Malnutrition is to blame for more than half of all the deaths of children around the world - including deaths caused by diarrhea, pneumonia, malaria and measles - researchers said on Thursday.
Poor nourishment leaves children underweight and weakened and vulnerable to infections that do not have to be fatal, the team at the World Health Organization and Johns Hopkins University in Baltimore found.
They estimated that feeding all children worldwide an adequate diet would prevent about 1 million deaths a year from pneumonia, 800,000 from diarrhea, 500,000 from malaria, and 250,000 from measles.
“Malnutrition does not have to be severe to have a significant impact on child health and survival,” said Laura Caulfield, an associate professor with the Bloomberg School’s Center for Human Nutrition who led the study.
“Our analysis shows that even children who were small, but whose weight would not classify them as malnourished, were twice as likely to die as children in our reference group.”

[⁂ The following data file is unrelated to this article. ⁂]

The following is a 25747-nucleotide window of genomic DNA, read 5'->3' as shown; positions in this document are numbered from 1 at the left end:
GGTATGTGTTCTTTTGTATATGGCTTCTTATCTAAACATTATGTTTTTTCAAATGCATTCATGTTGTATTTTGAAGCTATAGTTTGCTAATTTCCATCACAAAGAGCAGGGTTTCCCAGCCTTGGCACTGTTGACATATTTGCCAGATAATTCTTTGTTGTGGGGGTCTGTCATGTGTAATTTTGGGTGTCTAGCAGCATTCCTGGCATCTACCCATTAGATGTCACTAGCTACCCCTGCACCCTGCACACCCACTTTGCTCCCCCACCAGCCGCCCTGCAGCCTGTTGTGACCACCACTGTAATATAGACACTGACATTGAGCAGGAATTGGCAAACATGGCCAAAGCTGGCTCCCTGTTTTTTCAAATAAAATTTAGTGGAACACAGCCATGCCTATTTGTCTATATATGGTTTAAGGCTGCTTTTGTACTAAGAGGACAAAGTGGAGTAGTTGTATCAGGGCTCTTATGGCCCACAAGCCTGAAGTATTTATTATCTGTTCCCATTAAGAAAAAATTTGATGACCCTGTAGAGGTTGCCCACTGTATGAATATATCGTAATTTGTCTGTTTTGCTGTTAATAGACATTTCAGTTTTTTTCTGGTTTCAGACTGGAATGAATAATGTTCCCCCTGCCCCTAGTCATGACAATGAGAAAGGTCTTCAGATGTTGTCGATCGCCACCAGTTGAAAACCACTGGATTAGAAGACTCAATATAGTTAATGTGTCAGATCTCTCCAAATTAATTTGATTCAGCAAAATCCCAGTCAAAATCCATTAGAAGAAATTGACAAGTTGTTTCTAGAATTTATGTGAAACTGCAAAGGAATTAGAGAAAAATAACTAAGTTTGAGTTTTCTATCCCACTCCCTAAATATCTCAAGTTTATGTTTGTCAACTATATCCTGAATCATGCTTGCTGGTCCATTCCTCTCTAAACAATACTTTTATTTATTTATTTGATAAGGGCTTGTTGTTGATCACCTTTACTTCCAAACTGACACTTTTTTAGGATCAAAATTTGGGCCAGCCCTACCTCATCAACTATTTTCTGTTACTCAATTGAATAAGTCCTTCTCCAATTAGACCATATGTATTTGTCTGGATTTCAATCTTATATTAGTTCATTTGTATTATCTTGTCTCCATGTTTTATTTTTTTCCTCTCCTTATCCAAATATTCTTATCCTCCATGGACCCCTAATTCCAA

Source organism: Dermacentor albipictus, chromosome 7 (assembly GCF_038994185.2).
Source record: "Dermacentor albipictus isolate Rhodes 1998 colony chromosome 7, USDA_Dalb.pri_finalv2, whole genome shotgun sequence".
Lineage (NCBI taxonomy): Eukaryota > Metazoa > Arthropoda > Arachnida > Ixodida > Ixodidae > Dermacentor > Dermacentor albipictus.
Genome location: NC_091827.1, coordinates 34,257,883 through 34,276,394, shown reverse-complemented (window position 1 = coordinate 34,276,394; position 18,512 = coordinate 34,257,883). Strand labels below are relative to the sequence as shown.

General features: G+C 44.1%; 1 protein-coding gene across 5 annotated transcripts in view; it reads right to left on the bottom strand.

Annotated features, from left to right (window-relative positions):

Her group analyzed the data from 10 studies of childhood deaths around the world, and used complex formulas to extrapolate the effect of weight on the likelihood of death.
They estimate that 52.5 percent of all deaths in young children were attributable to undernourishment, with nearly 45 percent of measles deaths and more than 60 percent of deaths from diarrhea associated with low weight and poor nutrition.
“These findings underscore the need to make the improvement of the nutritional status of children a priority,” they wrote in their study, published in the American Journal of Clinical Nutrition.
Revision date: July 6, 2011
Last revised: by David A. Scott, M.D.